Reporting and Taxes

There is a lot of disinformation and confusion regarding the process of buying or selling gold. The rules regarding government reporting and taxes can be confusing. In the United States, precious metals have unique reporting and tax requirements when compared with other types of investments. These requirements differ considerably depending on the size of the transaction, the type of precious metal involved, and other factors.

In some cases, purchases of precious metals must be reported to the U.S. government. Some investors are worried about telling the government that they own a large quantity of gold. If you wish to avoid mandatory government reporting, it is crucial to understand reporting rules so that you can choose coins and purchase methods that do not require this report.

When Paying With Cash

In most cases, purchases of bullion and rare coins are not reportable to the U.S. government. However, if you pay with cash, money orders, cashier’s checks, or travelers check, and buy at least $10,000 in coins or bullion, the coin dealer is required to submit IRS Form 8300, “Report of Cash Payments Over $10,000 Received in a Trade or Business.”

This requirement is not specific to precious metal purchases, but instead applies to all cash transactions over $10,000. It is also required when the purchase is made in several related transactions totaling $10,000 or more, even if each individual transaction is under the monetary threshold, in order to prevent investors from structuring their purchases specifically to avoid the reporting requirement.

Sales Tax Requirements

Sales taxes may be owed on purchases of gold coins and bullion. Whether sales tax is due is not related to the Form 8300 filing requirement. These rules vary state-to-state, and there may also be local taxes due on the purchase.

Many states exempt certain types of coins or bullion from sales tax, or have minimum purchase requirements to qualify for an exemption. Investors living in those states may want to investigate options such as buying in bulk or selecting certain types of precious metals in order to avoid the sales tax requirement.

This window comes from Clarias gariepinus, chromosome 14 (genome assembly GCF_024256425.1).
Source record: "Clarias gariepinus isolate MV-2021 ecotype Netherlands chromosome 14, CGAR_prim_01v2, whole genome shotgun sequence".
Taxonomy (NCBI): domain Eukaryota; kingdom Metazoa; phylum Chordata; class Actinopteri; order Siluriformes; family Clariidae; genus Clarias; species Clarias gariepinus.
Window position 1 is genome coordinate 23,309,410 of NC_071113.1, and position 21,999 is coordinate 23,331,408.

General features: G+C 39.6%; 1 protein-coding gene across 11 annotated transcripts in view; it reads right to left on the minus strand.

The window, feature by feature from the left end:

Reporting Gold Sales to the IRS

Other reporting requirements concern the selling of coins or bullion. The sale price, minus its original purchase price, is considered a capital gain. As such, it must be reported on Schedule D of Form 1040, and is subject to capital gains tax. Because gold bullion and coins are considered by the IRS to be “collectibles,” they are taxed at a maximum of 28%.

Certain sales also require the filing of IRS Form 1099-B. Even though precious metal dealers are not required to report many of their smaller purchases to the IRS, this does not relieve the sellers of the obligation to report the sale and pay tax on any profits, regardless of whether a Form 1099-B has been filed.

Potential Tax Advantages of an IRA

Depending on your investment situation, there may be a way to avoid paying the capital gains tax on your investment. A self-directed IRA can be used to hold certain precious metals as retirement savings. With this savings method, gold coins are bullion are held in an IRA account, in the custody of a precious metal depository. When sold, there are certain tax benefits, including no capital gains tax.

If you are considering investing in a large quantity of gold coins or bullion, consider consulting a tax advisor. Your investment choices today will impact your finances for years to come. Before purchasing bullion or gold coins, make sure you understand the tax implications and reporting requirements involved in the purchase.